Some police forces are trialing body cameras that are scanned by AI technology to detect bad behavior from officers.
In the wake of Tyre Nichols’s death last month, certain police forces are trying out Truleo’s artificial intelligence (AI) system that founder and CEO Anthony Tassone says could have alerted Memphis police to the actions of the officers involved in Nichols’s slaying.
Alameda police in California reports a reduction in the use of force after Truleo’s system was implemented there.
How Does the AI Camera Catch Bad Police Behavior?
The technology actually comes via the camera’s audio, specifically the language used by officers and civilians. It can detect the use of force, civilian complaints, and non-compliance. It can also detect insults, threats, and profanity from either an officer or a civilian.
“We don’t measure cadence, tone volume. We don’t do any of that. Because a disrespectful officer can be loud, they can be quiet,” Truleo CEO Tassone tells ABC 11. “So we were really careful to just stick to the language that they use.”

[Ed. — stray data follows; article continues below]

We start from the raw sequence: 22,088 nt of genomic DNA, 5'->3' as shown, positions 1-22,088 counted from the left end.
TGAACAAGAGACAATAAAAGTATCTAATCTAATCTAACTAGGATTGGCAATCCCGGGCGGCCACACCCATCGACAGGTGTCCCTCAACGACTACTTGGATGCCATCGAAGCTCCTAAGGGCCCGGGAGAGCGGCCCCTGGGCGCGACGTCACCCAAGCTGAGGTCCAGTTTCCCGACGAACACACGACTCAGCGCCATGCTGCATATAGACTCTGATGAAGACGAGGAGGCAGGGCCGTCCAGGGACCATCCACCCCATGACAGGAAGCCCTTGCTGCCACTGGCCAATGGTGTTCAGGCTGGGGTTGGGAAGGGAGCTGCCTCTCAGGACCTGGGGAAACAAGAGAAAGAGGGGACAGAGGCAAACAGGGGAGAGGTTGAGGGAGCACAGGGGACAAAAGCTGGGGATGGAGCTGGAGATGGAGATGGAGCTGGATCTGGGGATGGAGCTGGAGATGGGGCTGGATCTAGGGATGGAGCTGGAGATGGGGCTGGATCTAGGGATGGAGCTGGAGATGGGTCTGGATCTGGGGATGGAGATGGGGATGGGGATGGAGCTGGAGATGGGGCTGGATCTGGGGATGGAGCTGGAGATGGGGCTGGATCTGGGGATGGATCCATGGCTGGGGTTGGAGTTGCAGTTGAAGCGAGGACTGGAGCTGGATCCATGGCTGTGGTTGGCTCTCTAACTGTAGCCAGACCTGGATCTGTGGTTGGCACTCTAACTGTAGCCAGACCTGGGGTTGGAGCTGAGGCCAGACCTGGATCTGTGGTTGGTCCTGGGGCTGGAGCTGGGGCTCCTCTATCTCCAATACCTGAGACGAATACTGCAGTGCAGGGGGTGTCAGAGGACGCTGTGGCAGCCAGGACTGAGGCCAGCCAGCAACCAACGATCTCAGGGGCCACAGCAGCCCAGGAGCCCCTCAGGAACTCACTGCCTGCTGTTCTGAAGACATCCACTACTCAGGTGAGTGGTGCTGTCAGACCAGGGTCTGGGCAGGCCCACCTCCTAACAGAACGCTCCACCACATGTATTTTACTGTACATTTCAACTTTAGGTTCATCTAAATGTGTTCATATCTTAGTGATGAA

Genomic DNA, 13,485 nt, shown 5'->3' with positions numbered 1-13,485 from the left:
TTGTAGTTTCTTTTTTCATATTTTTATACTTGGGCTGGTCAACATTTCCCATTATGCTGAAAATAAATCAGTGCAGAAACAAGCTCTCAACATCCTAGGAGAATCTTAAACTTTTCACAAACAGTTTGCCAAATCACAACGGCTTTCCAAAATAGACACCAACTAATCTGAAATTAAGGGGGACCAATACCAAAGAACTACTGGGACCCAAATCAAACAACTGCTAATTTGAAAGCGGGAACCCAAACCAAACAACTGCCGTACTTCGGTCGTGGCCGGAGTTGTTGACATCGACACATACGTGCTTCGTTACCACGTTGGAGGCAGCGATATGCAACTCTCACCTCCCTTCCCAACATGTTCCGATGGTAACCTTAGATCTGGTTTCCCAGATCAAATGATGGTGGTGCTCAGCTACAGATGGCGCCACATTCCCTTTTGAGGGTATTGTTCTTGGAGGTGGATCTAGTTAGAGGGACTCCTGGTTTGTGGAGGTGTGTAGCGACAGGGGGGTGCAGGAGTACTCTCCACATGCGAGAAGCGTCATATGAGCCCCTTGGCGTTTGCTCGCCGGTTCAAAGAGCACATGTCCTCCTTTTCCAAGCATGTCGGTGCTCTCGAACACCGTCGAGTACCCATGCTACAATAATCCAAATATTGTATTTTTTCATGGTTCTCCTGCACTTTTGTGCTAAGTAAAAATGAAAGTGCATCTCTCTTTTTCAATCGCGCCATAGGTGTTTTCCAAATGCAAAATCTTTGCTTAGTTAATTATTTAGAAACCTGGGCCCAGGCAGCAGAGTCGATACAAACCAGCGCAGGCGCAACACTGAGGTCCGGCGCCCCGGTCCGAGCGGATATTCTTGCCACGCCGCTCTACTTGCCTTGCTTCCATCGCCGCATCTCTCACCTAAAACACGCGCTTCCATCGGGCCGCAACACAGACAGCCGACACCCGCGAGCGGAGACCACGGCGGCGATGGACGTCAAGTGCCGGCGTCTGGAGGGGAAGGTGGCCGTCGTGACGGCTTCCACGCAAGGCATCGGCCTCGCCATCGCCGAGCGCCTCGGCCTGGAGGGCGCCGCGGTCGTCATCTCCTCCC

In the case of Tyre Nichols, the camera footage went black but the audio was still recording meaning Truleo’s technology would still have been working.
“Even though they covered their body cameras or in some instances, they fell off, remember, you could hear everything. The audio was there. Truleo would have detected that event,” says Tasson.
“More importantly, Truleo would have detected the hundreds of events before that. The officer’s deterioration in professionalism that led up to the brutal tragic beating of Tyre.”
So far the Truleo technology is in California, Pennsylvania, Alabama, and Florida.
Catching a Crime Before it’s Happened
Tasson’s suggestion that Truleo would have detected the officers’ bad behavior before the fact is reminiscent of the 2002 science fiction thriller Minority Report where Tom Cruise plays a police chief in the Precrime police department who apprehends criminals based on foreknowledge.
This type of 1984-esque surveillance is a hurdle for Truleo’s technology.
“It’s coming at a time where police departments are spread thin. The chiefs worried about morale, and whether camera analytics is going to be considered Big Brother,” Tasson tells ABC 11.
“And so we have to do a lot of education to say, you know, look, the analytics is going to help good officers separate themselves from bad apples. ”
Image credits: Header photo licensed via Depositphotos.